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Austrian Supreme Court backs web-blocking

By | Published on Wednesday 15 November 2017

Web-block

Hey Austria, how you doing, welcome to the web-block party. What took you so long? I’m afraid we’ve already eaten all the pizza, but there’s still some slightly stale garlic bread on top of the piano.

So, yes, Austria has joined the web-block party, with internet service providers in the country being forced to block their users from accessing the big bad Pirate Bay, and some other piracy sites too. This follows a ruling in the Austrian Supreme Court.

Those of you paying particularly good attention might remember Austria rocking up at this here web-block party once before, in 2015. And you’d be right to remember that. But it was ejected in 2016 when an earlier web-block injunction against TPB was overturned on appeal at the Vienna Higher Regional Court, following objections from the tech sector.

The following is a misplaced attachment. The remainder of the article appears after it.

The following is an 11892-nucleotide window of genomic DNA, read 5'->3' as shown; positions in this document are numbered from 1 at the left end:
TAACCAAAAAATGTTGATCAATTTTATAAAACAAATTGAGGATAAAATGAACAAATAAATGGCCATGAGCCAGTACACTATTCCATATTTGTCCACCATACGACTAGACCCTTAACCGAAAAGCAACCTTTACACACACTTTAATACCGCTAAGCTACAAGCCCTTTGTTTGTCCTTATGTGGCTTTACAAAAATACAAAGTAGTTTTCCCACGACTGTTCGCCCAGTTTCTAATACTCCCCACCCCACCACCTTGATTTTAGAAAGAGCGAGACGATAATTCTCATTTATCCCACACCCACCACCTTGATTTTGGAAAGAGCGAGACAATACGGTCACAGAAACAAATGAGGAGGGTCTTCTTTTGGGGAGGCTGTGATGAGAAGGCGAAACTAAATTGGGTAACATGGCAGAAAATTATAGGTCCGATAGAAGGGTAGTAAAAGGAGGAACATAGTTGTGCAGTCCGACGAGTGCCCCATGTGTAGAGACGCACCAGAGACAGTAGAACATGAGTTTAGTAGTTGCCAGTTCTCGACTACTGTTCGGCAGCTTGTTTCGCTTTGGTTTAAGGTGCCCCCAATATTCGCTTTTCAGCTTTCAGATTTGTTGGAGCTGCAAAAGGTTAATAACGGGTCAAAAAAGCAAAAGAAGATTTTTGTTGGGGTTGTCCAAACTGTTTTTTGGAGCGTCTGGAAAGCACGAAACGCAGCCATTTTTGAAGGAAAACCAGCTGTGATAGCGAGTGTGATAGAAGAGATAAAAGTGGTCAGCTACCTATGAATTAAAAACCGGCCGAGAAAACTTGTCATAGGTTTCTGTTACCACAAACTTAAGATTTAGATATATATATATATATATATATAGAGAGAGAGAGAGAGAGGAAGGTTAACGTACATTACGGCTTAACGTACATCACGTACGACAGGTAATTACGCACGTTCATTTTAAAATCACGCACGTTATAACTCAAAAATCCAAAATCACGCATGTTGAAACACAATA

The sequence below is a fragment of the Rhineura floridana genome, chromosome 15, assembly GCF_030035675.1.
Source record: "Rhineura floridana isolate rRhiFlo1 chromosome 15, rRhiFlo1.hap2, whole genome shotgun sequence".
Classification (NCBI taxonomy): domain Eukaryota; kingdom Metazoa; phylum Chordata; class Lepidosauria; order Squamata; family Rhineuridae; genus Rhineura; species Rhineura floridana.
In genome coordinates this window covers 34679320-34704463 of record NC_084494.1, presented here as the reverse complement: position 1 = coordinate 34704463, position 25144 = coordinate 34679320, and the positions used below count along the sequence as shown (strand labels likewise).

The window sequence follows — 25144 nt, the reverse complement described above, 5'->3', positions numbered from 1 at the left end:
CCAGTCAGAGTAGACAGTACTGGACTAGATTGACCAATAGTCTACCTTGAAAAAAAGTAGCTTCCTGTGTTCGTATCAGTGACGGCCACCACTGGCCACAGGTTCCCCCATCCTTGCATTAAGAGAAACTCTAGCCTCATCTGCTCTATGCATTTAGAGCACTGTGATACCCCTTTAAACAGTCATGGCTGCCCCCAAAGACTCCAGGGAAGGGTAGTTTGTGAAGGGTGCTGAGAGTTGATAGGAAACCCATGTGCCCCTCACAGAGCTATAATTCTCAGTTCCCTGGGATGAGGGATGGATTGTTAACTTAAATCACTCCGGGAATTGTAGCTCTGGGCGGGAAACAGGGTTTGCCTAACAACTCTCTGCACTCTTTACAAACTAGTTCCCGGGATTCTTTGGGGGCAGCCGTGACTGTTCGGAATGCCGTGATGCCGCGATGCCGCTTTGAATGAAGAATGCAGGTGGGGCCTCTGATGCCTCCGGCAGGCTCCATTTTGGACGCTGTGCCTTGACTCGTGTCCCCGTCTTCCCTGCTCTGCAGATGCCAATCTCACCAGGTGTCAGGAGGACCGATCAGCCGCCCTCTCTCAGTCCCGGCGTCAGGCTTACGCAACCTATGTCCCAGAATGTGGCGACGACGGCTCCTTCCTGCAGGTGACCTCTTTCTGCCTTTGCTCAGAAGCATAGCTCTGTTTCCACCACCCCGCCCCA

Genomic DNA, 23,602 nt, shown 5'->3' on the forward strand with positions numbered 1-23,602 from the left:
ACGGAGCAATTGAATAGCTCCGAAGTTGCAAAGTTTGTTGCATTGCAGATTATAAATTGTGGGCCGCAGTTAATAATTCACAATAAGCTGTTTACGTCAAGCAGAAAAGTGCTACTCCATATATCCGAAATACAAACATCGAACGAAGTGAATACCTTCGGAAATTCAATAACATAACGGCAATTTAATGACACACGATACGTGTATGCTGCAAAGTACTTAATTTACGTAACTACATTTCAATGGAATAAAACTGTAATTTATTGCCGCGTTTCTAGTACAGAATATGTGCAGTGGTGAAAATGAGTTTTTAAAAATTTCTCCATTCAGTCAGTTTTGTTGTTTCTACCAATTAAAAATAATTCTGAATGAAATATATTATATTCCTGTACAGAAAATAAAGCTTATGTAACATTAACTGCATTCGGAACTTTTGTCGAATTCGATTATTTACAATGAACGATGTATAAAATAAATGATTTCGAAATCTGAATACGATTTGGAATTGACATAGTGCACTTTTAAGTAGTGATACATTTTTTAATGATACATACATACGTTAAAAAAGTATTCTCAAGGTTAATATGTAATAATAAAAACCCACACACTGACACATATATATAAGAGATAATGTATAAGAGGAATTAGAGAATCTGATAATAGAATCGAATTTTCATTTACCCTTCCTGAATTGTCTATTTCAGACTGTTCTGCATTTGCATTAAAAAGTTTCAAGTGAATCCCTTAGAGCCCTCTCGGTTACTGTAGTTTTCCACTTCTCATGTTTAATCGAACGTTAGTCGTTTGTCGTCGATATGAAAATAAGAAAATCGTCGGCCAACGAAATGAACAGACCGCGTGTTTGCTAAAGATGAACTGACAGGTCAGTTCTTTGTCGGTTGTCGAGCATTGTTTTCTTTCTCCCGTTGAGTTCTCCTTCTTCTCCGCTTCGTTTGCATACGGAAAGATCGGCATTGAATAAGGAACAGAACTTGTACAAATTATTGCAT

However, the local music industry, which had initially secured the web-blocks in 2015, vowed to appeal the appeal. And now the Austrian Supreme Court has ruled in its favour. In part citing recent rulings in the European courts over web-blocking squabbles in the Netherlands, another country where the net firms decided to fight the popular anti-piracy tactic, rather than just moaning for a while and then getting on with quietly blocking a bunch of sites.

Music and movie companies now regularly seek web-block injunctions in numerous countries where local copyright laws provide for such things, and we can probably expect rights owners to now seek additional blockades in Austria.

Of course, web-blocking is by no means a perfect anti-piracy measure – it’s usually pretty easy to circumvent the blockades – but the entertainment industry insists that it is nevertheless a useful tool as part of its wider anti-piracy efforts.



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